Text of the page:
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Small Rotavator

I need some help choosing a small rotavator to break up and level the ground. I've had a double row of huge old congested shrubs removed and the stumps ground out. For now I want to put it down to lawn. I haven't got the physical strength to dig it and level by hand. It totals 80 square metres approx. All suggestions welcome. Thanks in advance.
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  • Pete.8Pete.8 Billericay, EssexPosts: 9,852
    You'd probably need to dig it over first, then use a rotavator to crumble it to a good tilth.
    I got a small one last year 
    https://smile.amazon.co.uk/gp/product/B00UTVR26U/ref=ppx_yo_dt_b_search_asin_title?ie=UTF8&psc=1
    I'm pleased with it, but if there are a lot of old roots in the ground you'll need to deal with them before rotavating.

    Knowledge is knowing that a tomato is a fruit.
    Wisdom is not putting it in a fruit salad.
  • steephillsteephill Posts: 2,617
    You need a bit of strength to use even a small rotavator, it isn't like pushing a hoover across a carpet. ( Not trying to be sexist here but some of the advertising would imply it is that easy) It will vibrate and bounce as it hits any stones or roots unless you have already dug over by hand as suggested.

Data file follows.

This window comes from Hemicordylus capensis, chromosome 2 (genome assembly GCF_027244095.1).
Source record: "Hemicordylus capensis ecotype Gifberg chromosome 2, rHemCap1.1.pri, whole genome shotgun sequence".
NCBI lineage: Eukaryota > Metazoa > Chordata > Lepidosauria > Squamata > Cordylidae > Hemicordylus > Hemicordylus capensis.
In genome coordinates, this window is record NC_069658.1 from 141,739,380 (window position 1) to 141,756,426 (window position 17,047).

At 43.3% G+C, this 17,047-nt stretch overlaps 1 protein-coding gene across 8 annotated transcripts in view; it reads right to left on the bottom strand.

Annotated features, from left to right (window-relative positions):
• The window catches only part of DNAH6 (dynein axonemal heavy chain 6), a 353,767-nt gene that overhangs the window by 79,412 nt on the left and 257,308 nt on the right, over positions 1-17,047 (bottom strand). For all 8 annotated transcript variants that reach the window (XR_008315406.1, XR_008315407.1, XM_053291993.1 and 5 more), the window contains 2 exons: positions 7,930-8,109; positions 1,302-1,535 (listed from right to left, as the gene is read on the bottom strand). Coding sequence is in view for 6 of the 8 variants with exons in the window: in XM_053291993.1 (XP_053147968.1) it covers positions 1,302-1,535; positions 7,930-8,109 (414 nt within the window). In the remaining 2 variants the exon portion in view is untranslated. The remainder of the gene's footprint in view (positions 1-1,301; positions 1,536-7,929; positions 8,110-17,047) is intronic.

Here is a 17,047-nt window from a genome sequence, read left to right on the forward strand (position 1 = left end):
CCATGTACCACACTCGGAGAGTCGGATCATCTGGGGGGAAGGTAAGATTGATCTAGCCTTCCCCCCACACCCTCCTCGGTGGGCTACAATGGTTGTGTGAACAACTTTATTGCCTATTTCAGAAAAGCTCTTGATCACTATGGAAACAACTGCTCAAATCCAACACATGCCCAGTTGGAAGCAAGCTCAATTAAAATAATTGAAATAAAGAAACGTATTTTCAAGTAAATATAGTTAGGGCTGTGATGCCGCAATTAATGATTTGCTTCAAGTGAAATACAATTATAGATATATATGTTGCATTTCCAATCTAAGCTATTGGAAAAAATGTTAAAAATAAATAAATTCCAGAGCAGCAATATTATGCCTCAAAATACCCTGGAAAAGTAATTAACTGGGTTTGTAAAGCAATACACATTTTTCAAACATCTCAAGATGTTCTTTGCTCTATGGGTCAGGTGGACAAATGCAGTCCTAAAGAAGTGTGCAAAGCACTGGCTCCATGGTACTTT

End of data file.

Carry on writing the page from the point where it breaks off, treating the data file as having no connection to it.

• cathiebrown13cathiebrown13 TintinhullPosts: 5
    Good point Steephill, Yes I appreciate that, I have used massive ones in the past so I know what they are like. The borders have been gone over with a stump grinder already which has mashed them up a fair bit.
  • ColinAColinA Posts: 352
    If there is a health or age issue here you may be best getting some one with a machine to do the job as has already been said they can be very hard work on rough or hard ground
  • cathiebrown13cathiebrown13 TintinhullPosts: 5
    Thanks ColinA, not sure that is allowed right now!  I think the ground is well worked enough to do in stages before I can throw the grass seed down. Thanks for your concern. 

  • NeoNewLawnNeoNewLawn Posts: 82
    edited March 2020
    Hi Cathie!
    I too have been on a mad lawn project for the last few weeks. 

    My ‘garden’ looked like this:

    This is how it looks today:


    I am a bit of a geek, a prolific reader and researcher. How to break up the ground, remove all the stones and then leave it sufficiently flat and smooth to plant a lawn has been (quite honestly) a mission for me. 

    It has been mentioned here but having been through the process myself in just the last few days here are my honest thoughts:
    1) If you can afford to hire a decent piece of equipment it’s worth considering. 
    I have been on a mission to do this all on my own and at a really low budget and I have been determined to do it myself and not spend money. In hindsight, a friend with a bobcat or similar digger would have been a godsend. Just to break the back of the ground and tear up the rocks and roots.